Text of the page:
I have received many congratulatory notes, and wish to say thank you from Daniela and myself.
While people want a race report, I find it difficult to write one, so for now I’d just like to tell the inside story that our athletes at camp see every day. I will let Dave Scott, one of the greatest Ironman athletes of all time, tell you his observations first:
Add to this the fact that in the last 10 World Championships of both Ironman and 70.3 Daniela has won 8.
There is little more to say. However there is so much more from the inside. I have been restrained up to now in calling Daniela the best Ironwoman of all time. I want to clarify why from my personal view of sport.
Winning in any sport when one is just totally superior does not automatically get you the super champion card in the world of Sutto. To receive that from me, one has to show me how they can find a way to win when their superiority is taken away. When their skills are impaired, in short when they shouldn’t win – but they do.
Up until last year I had said Daniela is the fastest Ironwoman of all time, but not the greatest. Unlike most experts I have the facts in front of me, training great athletes like Chrissie Wellington, Caroline Steffen in the long course, and Jodie Swallow and Mary Beth Ellis in the 70.3. I watched the numbers being put down at training every day.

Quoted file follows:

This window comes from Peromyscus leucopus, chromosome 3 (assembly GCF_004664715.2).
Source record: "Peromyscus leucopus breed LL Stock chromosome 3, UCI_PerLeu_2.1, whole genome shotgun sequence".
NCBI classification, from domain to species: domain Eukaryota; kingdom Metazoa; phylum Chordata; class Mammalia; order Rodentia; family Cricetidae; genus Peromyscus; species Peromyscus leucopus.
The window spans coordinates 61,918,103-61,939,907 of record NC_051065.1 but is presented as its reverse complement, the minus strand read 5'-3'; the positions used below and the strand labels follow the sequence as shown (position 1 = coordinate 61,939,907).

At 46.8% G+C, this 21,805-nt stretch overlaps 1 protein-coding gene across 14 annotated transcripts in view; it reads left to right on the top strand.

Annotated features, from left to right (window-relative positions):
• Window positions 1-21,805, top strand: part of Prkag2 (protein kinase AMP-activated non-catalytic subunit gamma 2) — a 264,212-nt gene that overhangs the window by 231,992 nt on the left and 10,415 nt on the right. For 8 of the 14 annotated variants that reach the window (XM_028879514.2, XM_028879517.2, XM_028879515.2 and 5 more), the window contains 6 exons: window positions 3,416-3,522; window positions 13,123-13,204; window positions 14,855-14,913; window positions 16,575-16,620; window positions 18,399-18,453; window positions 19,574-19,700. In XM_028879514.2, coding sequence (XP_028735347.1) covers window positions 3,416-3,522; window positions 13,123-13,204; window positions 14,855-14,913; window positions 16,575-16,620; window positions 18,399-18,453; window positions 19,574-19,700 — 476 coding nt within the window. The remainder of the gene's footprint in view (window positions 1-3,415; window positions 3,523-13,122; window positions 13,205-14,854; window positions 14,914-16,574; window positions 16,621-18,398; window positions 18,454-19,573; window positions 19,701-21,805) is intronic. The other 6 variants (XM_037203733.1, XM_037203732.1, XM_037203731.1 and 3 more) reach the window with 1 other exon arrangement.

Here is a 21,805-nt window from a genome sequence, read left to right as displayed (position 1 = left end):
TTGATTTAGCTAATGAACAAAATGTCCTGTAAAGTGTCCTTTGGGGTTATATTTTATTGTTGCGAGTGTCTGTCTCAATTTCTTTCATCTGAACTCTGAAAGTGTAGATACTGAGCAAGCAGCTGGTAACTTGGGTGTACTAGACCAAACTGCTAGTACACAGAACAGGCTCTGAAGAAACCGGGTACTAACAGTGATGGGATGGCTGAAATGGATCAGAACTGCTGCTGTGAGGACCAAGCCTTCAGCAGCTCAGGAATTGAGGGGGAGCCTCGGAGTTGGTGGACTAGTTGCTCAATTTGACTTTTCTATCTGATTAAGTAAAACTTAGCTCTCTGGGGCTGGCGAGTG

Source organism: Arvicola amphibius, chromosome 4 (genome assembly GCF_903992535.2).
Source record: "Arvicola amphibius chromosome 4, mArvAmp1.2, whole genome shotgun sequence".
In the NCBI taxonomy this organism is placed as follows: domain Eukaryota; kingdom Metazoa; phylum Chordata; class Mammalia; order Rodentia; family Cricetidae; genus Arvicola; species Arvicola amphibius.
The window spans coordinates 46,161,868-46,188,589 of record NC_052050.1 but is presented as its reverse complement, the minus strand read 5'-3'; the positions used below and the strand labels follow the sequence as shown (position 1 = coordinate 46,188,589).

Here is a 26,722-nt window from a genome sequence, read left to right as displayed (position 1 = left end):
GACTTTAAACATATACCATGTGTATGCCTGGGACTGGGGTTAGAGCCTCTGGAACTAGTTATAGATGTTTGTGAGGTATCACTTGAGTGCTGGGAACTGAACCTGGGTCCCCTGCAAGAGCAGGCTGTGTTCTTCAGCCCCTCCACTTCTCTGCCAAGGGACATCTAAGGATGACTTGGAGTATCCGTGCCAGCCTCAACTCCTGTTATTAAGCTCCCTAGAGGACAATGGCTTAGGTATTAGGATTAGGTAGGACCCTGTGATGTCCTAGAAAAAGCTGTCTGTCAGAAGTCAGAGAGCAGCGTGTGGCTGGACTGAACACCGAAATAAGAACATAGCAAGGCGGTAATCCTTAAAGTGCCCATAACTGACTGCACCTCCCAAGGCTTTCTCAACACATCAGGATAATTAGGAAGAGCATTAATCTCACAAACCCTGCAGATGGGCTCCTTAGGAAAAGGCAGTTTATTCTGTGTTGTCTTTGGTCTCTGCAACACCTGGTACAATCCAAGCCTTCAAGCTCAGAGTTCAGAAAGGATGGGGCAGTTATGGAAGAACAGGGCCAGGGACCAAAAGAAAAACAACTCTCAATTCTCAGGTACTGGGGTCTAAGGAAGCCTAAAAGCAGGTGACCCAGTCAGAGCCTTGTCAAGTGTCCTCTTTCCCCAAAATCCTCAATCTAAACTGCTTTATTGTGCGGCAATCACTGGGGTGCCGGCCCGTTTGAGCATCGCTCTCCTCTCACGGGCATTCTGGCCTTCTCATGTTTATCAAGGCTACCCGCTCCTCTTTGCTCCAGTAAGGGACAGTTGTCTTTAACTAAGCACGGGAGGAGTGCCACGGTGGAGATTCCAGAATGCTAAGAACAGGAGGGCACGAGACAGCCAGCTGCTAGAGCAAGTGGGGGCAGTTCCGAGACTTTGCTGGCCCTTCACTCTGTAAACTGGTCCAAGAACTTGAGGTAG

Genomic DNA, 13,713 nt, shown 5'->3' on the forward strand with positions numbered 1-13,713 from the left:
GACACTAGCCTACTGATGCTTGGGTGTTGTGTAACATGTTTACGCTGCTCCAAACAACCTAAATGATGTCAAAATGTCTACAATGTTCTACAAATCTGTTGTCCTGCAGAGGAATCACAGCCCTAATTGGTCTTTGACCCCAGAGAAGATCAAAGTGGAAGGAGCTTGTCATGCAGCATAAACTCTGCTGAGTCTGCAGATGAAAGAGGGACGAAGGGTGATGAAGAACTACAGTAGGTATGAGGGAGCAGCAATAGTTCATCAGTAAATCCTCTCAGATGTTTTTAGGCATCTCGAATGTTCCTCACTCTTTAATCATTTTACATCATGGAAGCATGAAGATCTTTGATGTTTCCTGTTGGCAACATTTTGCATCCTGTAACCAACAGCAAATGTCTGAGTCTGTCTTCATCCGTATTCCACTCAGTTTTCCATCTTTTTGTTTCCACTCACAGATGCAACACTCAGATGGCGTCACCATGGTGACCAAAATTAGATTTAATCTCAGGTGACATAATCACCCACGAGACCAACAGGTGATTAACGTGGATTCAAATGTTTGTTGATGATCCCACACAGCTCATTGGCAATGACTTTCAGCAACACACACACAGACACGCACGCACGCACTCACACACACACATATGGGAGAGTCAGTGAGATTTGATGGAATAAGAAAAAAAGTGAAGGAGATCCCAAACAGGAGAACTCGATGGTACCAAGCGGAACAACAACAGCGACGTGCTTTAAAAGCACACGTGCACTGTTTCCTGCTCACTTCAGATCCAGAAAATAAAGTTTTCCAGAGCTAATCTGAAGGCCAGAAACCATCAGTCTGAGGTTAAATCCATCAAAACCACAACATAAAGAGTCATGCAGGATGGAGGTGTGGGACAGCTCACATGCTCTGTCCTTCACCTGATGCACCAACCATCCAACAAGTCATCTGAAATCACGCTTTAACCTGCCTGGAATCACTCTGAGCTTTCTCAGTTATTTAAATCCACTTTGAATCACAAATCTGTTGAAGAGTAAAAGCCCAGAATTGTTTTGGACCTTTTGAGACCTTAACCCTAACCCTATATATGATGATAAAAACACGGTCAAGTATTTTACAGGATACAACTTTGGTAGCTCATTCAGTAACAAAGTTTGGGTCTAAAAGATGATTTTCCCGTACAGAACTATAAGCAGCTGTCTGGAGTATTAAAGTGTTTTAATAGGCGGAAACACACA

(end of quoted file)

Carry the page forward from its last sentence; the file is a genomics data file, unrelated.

In 2017 Daniela had a very seriously disrupted year. Her race season came down to a single meeting where we discussed that we can’t train for Kona because of her back injury; so instead to get ready for the 70.3 World Champs and we can still win – but only if we keep the training to 5150 (Olympic distance) level. If Daniela had wanted to pull out of Ironman and concentrate on 70.3 Worlds, I was more than happy.
It was decided, we would train for Chattanooga. If the back was then ok and we got medical confirmation we couldn’t do any long term damage, we would start Kona and see if we could do a decent job of hiding our lack of Ironman fitness; try to let her status of being ‘the champ’ fudge the title defence. However, Lucy Charles was having none of it, stood up and tested the wounded bird like never before. We witnessed the bird overcome Lucy’s challenge, but also her lack of preparation for the longer race. It was a step closer to getting coach to say, this is a super champ.